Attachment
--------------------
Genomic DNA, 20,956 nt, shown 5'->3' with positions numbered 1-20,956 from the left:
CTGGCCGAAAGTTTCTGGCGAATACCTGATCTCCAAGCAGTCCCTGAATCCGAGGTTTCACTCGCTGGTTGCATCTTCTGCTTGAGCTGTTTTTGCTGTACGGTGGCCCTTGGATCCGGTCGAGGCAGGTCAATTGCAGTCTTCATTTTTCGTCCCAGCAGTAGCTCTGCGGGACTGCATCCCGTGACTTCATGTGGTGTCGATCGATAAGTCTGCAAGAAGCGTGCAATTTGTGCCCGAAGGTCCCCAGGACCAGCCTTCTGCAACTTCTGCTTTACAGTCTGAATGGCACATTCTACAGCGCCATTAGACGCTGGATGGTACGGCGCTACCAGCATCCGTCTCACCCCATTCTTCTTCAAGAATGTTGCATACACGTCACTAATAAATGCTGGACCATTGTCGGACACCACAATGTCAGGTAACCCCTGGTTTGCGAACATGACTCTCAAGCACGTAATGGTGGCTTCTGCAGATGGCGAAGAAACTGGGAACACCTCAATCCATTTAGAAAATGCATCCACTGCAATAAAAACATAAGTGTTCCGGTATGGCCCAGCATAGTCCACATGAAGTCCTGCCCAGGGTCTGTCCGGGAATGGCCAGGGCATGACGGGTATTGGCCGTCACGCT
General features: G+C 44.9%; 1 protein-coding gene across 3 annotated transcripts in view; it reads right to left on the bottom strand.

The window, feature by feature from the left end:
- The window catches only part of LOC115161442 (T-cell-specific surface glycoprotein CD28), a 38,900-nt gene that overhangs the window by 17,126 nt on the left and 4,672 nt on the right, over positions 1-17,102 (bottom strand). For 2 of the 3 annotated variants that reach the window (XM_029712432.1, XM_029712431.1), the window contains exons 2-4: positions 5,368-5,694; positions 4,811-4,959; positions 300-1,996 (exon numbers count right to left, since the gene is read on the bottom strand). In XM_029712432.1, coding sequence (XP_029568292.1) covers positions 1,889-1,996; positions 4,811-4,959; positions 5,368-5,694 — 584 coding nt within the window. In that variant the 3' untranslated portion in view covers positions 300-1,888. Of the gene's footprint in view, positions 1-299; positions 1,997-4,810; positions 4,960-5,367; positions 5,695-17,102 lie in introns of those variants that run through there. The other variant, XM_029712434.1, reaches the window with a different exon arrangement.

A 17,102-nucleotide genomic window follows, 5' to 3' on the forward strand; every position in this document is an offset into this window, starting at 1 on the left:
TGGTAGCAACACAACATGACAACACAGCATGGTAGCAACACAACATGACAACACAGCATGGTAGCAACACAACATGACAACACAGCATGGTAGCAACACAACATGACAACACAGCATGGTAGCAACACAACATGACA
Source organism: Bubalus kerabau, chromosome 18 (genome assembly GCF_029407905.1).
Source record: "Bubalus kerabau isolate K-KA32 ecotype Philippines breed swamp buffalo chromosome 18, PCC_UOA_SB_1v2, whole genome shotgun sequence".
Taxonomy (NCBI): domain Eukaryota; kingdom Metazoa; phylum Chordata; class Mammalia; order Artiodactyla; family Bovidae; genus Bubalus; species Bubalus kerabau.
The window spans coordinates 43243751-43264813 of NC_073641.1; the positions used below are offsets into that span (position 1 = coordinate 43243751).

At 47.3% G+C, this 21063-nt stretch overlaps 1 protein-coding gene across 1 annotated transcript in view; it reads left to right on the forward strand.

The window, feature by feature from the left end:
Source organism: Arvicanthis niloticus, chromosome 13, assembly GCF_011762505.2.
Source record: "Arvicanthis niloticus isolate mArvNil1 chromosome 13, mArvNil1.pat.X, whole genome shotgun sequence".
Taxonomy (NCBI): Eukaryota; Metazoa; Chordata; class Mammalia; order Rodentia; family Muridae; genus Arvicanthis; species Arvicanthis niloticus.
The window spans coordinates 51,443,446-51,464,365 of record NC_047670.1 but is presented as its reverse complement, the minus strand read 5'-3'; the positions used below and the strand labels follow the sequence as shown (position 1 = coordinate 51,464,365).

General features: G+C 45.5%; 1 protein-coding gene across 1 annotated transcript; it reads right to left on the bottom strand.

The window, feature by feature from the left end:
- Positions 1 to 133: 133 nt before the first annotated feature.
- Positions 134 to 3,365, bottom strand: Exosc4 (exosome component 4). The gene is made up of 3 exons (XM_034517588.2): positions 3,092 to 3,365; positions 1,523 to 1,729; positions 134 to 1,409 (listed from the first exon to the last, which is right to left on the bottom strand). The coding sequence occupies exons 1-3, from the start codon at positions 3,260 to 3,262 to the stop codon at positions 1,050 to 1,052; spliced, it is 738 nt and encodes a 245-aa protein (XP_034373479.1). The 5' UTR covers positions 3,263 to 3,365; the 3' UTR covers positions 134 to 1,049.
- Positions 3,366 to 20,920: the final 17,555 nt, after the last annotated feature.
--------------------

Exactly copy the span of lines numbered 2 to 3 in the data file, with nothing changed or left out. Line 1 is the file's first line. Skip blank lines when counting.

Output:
CTGGCCGAAAGTTTCTGGCGAATACCTGATCTCCAAGCAGTCCCTGAATCCGAGGTTTCACTCGCTGGTTGCATCTTCTGCTTGAGCTGTTTTTGCTGTACGGTGGCCCTTGGATCCGGTCGAGGCAGGTCAATTGCAGTCTTCATTTTTCGTCCCAGCAGTAGCTCTGCGGGACTGCATCCCGTGACTTCATGTGGTGTCGATCGATAAGTCTGCAAGAAGCGTGCAATTTGTGCCCGAAGGTCCCCAGGACCAGCCTTCTGCAACTTCTGCTTTACAGTCTGAATGGCACATTCTACAGCGCCATTAGACGCTGGATGGTACGGCGCTACCAGCATCCGTCTCACCCCATTCTTCTTCAAGAATGTTGCATACACGTCACTAATAAATGCTGGACCATTGTCGGACACCACAATGTCAGGTAACCCCTGGTTTGCGAACATGACTCTCAAGCACGTAATGGTGGCTTCTGCAGATGGCGAAGAAACTGGGAACACCTCAATCCATTTAGAAAATGCATCCACTGCAATAAAAACATAAGTGTTCCGGTATGGCCCAGCATAGTCCACATGAAGTCCTGCCCAGGGTCTGTCCGGGAATGGCCAGGGCATGACGGGTATTGGCCGTCACGCT
General features: G+C 44.9%; 1 protein-coding gene across 3 annotated transcripts in view; it reads right to left on the bottom strand.